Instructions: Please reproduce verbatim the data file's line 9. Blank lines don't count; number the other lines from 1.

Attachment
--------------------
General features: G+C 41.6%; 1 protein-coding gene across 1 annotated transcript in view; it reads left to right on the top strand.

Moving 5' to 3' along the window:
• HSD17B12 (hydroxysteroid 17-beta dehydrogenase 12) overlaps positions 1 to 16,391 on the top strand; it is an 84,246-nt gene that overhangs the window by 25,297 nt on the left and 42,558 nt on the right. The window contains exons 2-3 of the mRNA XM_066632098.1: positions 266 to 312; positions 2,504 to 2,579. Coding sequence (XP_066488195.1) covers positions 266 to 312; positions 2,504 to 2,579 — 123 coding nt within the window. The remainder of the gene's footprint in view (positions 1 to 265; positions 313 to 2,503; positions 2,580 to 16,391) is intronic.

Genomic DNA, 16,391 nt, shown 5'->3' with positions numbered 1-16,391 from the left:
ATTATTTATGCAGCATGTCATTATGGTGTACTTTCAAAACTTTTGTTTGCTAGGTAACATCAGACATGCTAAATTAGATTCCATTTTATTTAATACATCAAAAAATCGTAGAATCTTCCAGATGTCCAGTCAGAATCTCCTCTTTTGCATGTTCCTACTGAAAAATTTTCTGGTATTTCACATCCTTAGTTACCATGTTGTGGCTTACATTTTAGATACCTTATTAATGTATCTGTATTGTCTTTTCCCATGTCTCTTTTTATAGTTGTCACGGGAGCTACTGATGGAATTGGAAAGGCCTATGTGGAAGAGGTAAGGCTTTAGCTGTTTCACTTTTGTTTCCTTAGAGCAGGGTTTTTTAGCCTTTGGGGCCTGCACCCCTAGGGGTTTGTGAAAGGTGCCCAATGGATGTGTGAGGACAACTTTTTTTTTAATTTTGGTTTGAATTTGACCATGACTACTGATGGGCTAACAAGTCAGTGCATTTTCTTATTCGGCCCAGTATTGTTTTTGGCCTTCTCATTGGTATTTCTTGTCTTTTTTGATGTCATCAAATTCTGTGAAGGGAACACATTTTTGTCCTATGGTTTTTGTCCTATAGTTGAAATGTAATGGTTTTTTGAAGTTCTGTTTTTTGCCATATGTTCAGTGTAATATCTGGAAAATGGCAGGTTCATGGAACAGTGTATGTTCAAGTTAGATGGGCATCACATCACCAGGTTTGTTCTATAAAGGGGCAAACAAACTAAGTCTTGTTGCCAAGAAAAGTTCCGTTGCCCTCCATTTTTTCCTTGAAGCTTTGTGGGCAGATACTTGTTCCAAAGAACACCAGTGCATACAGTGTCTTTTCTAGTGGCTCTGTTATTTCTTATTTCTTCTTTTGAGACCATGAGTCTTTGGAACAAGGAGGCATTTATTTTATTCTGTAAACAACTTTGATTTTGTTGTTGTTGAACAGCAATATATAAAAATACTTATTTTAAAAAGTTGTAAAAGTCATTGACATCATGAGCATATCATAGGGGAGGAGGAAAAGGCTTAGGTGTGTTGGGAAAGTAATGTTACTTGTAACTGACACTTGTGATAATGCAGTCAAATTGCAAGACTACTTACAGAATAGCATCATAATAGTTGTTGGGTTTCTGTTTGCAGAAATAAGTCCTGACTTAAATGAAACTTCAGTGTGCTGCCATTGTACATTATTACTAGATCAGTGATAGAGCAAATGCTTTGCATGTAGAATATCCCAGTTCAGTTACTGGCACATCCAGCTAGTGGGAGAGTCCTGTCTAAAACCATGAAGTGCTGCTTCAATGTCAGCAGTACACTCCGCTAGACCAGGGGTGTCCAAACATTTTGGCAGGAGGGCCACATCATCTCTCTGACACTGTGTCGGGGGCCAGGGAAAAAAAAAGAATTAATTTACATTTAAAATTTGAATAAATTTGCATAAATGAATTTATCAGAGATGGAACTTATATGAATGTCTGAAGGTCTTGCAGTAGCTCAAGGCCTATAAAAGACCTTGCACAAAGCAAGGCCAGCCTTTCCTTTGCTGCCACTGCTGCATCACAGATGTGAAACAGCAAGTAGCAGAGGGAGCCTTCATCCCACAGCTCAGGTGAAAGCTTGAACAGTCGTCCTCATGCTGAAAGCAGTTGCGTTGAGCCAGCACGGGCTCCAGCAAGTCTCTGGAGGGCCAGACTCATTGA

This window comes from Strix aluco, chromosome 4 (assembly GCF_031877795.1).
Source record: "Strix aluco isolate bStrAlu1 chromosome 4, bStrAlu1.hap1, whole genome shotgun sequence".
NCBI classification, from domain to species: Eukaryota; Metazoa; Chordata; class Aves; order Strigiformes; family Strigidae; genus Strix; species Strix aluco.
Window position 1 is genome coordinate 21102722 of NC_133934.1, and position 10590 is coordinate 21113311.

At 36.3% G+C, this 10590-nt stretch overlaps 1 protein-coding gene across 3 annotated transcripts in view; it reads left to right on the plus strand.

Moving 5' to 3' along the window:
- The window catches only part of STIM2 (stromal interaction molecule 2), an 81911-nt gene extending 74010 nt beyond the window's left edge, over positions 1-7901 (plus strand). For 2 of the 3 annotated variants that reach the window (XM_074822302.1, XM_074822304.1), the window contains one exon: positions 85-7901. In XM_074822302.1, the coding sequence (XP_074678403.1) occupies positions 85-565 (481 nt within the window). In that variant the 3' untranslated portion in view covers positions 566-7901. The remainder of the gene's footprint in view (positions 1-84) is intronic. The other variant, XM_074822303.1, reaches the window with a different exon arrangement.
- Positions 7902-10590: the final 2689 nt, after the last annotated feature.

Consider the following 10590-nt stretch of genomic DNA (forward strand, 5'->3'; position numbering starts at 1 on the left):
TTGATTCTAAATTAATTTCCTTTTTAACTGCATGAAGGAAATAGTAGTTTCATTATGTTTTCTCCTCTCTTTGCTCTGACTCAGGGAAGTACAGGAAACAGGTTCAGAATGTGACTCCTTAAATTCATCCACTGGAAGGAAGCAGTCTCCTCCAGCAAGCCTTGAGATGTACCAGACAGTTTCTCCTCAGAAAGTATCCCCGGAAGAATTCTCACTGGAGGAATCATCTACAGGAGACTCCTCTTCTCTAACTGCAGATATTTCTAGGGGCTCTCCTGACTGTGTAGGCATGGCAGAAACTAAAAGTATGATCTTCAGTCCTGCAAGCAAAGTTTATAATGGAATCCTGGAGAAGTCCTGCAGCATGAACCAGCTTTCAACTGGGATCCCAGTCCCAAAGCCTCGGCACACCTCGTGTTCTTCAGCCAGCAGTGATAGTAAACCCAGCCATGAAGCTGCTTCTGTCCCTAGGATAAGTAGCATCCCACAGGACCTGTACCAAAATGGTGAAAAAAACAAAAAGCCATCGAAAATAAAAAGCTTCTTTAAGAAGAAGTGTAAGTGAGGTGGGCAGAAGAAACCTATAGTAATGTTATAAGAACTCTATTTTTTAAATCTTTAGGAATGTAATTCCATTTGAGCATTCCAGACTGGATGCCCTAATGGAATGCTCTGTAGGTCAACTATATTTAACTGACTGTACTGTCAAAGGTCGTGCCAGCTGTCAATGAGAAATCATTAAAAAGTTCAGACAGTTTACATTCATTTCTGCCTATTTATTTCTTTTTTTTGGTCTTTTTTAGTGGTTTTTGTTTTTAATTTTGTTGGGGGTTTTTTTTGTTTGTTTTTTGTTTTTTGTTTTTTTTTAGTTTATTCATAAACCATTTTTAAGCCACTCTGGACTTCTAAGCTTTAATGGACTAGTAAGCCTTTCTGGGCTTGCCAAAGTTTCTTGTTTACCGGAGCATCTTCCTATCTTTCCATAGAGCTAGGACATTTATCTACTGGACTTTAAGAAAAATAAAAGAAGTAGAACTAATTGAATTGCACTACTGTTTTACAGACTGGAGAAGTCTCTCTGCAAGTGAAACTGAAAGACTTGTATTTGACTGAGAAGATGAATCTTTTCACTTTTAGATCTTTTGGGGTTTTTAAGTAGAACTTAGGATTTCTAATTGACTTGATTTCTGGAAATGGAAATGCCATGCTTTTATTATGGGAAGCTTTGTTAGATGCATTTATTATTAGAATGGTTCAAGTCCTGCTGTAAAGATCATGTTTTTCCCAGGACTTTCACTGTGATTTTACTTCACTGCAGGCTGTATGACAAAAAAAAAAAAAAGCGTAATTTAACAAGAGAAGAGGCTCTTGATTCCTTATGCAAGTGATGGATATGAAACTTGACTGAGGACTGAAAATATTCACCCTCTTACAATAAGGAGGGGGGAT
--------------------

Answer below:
Window position 1 is genome coordinate 21102722 of NC_133934.1, and position 10590 is coordinate 21113311.